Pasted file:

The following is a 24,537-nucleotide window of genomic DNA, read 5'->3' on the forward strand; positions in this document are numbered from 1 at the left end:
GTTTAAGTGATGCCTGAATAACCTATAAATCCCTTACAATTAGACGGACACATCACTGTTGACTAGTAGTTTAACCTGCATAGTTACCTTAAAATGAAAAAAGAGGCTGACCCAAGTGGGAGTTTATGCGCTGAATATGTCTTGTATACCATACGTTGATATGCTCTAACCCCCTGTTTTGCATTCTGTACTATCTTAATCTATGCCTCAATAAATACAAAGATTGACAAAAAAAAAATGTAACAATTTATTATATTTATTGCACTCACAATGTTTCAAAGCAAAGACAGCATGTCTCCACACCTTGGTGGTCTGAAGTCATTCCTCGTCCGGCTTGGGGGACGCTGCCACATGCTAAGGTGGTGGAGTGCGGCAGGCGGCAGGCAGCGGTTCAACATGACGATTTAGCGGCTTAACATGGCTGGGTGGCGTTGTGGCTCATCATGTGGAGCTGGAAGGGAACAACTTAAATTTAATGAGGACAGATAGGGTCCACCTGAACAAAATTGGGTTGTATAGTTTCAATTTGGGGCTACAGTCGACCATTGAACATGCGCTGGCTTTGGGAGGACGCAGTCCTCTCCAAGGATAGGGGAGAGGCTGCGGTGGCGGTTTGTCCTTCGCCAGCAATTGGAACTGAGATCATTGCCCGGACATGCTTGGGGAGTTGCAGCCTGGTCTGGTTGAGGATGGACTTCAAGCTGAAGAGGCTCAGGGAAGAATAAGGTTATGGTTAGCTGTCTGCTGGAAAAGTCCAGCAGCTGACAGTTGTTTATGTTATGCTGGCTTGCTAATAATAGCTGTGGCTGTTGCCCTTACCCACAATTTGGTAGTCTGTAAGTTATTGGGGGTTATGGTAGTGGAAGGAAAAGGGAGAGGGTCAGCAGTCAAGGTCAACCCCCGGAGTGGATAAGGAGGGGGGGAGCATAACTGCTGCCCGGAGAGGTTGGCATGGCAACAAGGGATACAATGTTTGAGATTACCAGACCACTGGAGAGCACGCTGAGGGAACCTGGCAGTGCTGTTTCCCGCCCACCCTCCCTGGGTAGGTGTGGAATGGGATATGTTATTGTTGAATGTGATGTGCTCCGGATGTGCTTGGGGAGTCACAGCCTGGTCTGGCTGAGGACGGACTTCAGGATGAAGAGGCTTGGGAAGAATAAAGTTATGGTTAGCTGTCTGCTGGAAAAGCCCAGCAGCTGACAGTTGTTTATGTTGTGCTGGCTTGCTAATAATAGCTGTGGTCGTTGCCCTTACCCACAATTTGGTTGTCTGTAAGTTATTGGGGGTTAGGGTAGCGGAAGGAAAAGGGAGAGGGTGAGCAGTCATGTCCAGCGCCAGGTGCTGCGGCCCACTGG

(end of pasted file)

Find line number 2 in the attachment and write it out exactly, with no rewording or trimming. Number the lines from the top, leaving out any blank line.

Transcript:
GTTTAAGTGATGCCTGAATAACCTATAAATCCCTTACAATTAGACGGACACATCACTGTTGACTAGTAGTTTAACCTGCATAGTTACCTTAAAATGAAAAAAGAGGCTGACCCAAGTGGGAGTTTATGCGCTGAATATGTCTTGTATACCATACGTTGATATGCTCTAACCCCCTGTTTTGCATTCTGTACTATCTTAATCTATGCCTCAATAAATACAAAGATTGACAAAAAAAAAATGTAACAATTTATTATATTTATTGCACTCACAATGTTTCAAAGCAAAGACAGCATGTCTCCACACCTTGGTGGTCTGAAGTCATTCCTCGTCCGGCTTGGGGGACGCTGCCACATGCTAAGGTGGTGGAGTGCGGCAGGCGGCAGGCAGCGGTTCAACATGACGATTTAGCGGCTTAACATGGCTGGGTGGCGTTGTGGCTCATCATGTGGAGCTGGAAGGGAACAACTTAAATTTAATGAGGACAGATAGGGTCCACCTGAACAAAATTGGGTTGTATAGTTTCAATTTGGGGCTACAGTCGACCATTGAACATGCGCTGGCTTTGGGAGGACGCAGTCCTCTCCAAGGATAGGGGAGAGGCTGCGGTGGCGGTTTGTCCTTCGCCAGCAATTGGAACTGAGATCATTGCCCGGACATGCTTGGGGAGTTGCAGCCTGGTCTGGTTGAGGATGGACTTCAAGCTGAAGAGGCTCAGGGAAGAATAAGGTTATGGTTAGCTGTCTGCTGGAAAAGTCCAGCAGCTGACAGTTGTTTATGTTATGCTGGCTTGCTAATAATAGCTGTGGCTGTTGCCCTTACCCACAATTTGGTAGTCTGTAAGTTATTGGGGGTTATGGTAGTGGAAGGAAAAGGGAGAGGGTCAGCAGTCAAGGTCAACCCCCGGAGTGGATAAGGAGGGGGGGAGCATAACTGCTGCCCGGAGAGGTTGGCATGGCAACAAGGGATACAATGTTTGAGATTACCAGACCACTGGAGAGCACGCTGAGGGAACCTGGCAGTGCTGTTTCCCGCCCACCCTCCCTGGGTAGGTGTGGAATGGGATATGTTATTGTTGAATGTGATGTGCTCCGGATGTGCTTGGGGAGTCACAGCCTGGTCTGGCTGAGGACGGACTTCAGGATGAAGAGGCTTGGGAAGAATAAAGTTATGGTTAGCTGTCTGCTGGAAAAGCCCAGCAGCTGACAGTTGTTTATGTTGTGCTGGCTTGCTAATAATAGCTGTGGTCGTTGCCCTTACCCACAATTTGGTTGTCTGTAAGTTATTGGGGGTTAGGGTAGCGGAAGGAAAAGGGAGAGGGTGAGCAGTCATGTCCAGCGCCAGGTGCTGCGGCCCACTGG